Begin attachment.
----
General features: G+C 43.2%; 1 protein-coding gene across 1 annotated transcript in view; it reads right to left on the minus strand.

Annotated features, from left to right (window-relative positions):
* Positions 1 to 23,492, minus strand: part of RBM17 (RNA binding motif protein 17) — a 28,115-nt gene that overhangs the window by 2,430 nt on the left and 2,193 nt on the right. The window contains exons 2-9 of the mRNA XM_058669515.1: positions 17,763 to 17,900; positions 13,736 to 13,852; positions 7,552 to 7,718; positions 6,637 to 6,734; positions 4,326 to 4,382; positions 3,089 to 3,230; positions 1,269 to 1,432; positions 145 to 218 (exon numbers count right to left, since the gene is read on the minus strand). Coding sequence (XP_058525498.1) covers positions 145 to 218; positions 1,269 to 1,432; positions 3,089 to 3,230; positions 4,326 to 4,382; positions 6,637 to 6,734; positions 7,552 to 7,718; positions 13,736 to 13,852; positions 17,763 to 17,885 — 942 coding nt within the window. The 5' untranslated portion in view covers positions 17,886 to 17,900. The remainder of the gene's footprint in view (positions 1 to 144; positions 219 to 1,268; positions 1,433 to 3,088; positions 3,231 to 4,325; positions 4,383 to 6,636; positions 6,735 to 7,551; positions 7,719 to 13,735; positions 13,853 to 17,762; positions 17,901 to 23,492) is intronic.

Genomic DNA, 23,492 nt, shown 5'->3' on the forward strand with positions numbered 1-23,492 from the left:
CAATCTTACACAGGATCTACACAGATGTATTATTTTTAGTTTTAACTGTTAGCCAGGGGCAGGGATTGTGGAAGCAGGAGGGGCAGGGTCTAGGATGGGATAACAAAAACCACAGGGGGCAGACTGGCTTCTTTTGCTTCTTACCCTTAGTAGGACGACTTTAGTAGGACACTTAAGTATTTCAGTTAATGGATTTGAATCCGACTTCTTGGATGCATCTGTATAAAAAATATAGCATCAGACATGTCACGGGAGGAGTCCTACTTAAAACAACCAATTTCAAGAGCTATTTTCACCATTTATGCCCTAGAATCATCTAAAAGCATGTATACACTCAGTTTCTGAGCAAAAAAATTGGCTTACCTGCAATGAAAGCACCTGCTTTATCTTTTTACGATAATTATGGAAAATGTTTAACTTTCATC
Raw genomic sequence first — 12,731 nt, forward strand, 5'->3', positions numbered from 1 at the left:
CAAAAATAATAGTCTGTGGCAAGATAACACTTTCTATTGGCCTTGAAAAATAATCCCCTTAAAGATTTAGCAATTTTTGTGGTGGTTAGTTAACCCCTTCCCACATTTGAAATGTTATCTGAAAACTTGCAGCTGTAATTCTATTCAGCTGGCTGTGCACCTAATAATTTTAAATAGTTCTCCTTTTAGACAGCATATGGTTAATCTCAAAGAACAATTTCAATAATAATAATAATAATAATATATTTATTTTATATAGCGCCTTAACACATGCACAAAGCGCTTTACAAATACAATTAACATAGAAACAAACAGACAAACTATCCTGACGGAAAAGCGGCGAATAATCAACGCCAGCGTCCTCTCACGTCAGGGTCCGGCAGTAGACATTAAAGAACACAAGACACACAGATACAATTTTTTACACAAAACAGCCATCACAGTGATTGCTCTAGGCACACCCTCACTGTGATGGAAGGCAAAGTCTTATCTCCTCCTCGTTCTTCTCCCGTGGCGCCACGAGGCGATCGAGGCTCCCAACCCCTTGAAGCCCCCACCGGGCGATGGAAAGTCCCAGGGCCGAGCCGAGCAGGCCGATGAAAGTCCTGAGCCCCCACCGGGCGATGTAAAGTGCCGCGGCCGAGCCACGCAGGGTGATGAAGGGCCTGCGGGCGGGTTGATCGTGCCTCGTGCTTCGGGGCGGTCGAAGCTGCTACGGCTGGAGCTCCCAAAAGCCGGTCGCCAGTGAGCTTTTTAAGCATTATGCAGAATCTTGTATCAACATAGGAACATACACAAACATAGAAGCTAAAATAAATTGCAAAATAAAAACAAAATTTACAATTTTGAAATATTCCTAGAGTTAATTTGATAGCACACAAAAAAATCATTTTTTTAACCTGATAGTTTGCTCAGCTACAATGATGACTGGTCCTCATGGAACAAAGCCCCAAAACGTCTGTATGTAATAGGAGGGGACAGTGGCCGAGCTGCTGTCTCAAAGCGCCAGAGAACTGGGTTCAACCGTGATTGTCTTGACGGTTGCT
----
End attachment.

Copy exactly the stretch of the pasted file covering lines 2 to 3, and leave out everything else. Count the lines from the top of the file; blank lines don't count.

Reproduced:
Annotated features, from left to right (window-relative positions):
* Positions 1 to 23,492, minus strand: part of RBM17 (RNA binding motif protein 17) — a 28,115-nt gene that overhangs the window by 2,430 nt on the left and 2,193 nt on the right. The window contains exons 2-9 of the mRNA XM_058669515.1: positions 17,763 to 17,900; positions 13,736 to 13,852; positions 7,552 to 7,718; positions 6,637 to 6,734; positions 4,326 to 4,382; positions 3,089 to 3,230; positions 1,269 to 1,432; positions 145 to 218 (exon numbers count right to left, since the gene is read on the minus strand). Coding sequence (XP_058525498.1) covers positions 145 to 218; positions 1,269 to 1,432; positions 3,089 to 3,230; positions 4,326 to 4,382; positions 6,637 to 6,734; positions 7,552 to 7,718; positions 13,736 to 13,852; positions 17,763 to 17,885 — 942 coding nt within the window. The 5' untranslated portion in view covers positions 17,886 to 17,900. The remainder of the gene's footprint in view (positions 1 to 144; positions 219 to 1,268; positions 1,433 to 3,088; positions 3,231 to 4,325; positions 4,383 to 6,636; positions 6,735 to 7,551; positions 7,719 to 13,735; positions 13,853 to 17,762; positions 17,901 to 23,492) is intronic.